Junior Economist
Oct 30 · 3 min read

Over the past year, “recession” has become almost a buzzword and definitely commonplace. Along with it, terms such as economic downturn, economic stagnation, bear market, market correction, yield curve inversion, debt-to-income ratio, have been at the forefront of the media’s headlines. But the actual meaning? Nowhere to be found. Real-world relations? Much like the meaning, nowhere to be found. These phrases are being thrown around more than a baseball during a game, so let’s dumb it down for a second.

What is a recession?

Explaining a recession is undoubtedly some tricky business because there is no steadfast universal definition. That said, there is a technical one; a recession is a period of economic decline in which a country’s GDP (gross domestic product) sees a reduction for two successive quarters.

A recession usually lasts about a year and sees a country’s GDP drop a cumulative 2% during the decline. A recession can last longer and cause a greater decline, which can be a depression, but we’ll stick to recessions for now.

You’re probably thinking, “Cool, now I know what a recession is, but what does it mean for me? Does it have any effect on me or is this something that only affects the country’s reserves?” Fair question. When a country goes into recession, the general population can be quite heavily hit. When a country’s GDP drops; less products are manufactured, created, and produced; so less people are needed in jobs; so there’s less money to be spent; which means less money is used on buying products; further decreasing the need for manufacturing, and the cycle repeats. All this means that average consumers have less money, businesses go bankrupt so they have less money, in turn meaning the country has less money. So to answer the question, yes. Yes a recession does have an effect on you. Now if this scares you, you’re probably wondering “How will I know when a recession is coming?”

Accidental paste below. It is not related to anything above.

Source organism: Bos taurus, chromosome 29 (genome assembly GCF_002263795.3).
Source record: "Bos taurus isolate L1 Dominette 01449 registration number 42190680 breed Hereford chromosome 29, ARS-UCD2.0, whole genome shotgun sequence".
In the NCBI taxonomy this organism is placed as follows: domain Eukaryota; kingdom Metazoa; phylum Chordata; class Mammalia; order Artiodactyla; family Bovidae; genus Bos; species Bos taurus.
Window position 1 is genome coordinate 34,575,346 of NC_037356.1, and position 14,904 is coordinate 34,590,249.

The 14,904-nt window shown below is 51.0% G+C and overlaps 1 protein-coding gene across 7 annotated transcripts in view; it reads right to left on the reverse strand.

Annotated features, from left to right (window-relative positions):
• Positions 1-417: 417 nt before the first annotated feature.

Indicators of a Recession

When a recession is about to occur, it doesn’t happen all of a sudden, there are signs which can predict roughly when a recession is imminent. Some rudimentary economic indicators that show signs of a recession (decline in GDP) are a decline of real income, decline in manufacturing, and a decline in retail. However, this can be a slightly narrow point of view in some cases. Another indicator is something you’ve likely heard of, a yield curve. A yield curve is a graph predicting the economic (monetary) yield from the buying of 10-year and 2-year government bonds (lending money to the government). When the predicted yield for a 10-year bond is less than that of a 2-year bond, the yield curve inverts, hence the term, “yield curve inversion”. An inversion is obviously negative as in a period of continued economic growth, the payout after 10 years should be greater than the payout after 2 years, and if it is not, it means the economy will shrink, thus a yield curve is a strong indicator of a recession. In fact, every instance of a yield curve inversion in the past 62 years (7 inversions) has seen a recession shortly after with the exception of two inversions. The curve inverted in August of 2019, so if history is anything to go by, we’ll likely see a recession within the next year.

All that in mind, you’re probably looking to avoid a recession, especially seeing as now you know one may be coming. So are there any ways to avoid a recession? Well yes, but there isn’t much you as an individual can do to stop an economic recession. Avoiding one is more in the hands of a country’s government and international cooperation between governments, so all you can really do is sit tight, save up your own funds, and take steps to ensure the best possible outcome for yourself.

Written by Daksh Mathur, a guest writer for the Junior Economist

Junior Economist

The Junior Economist is the official blog of the Junior Economic Club of Toronto —

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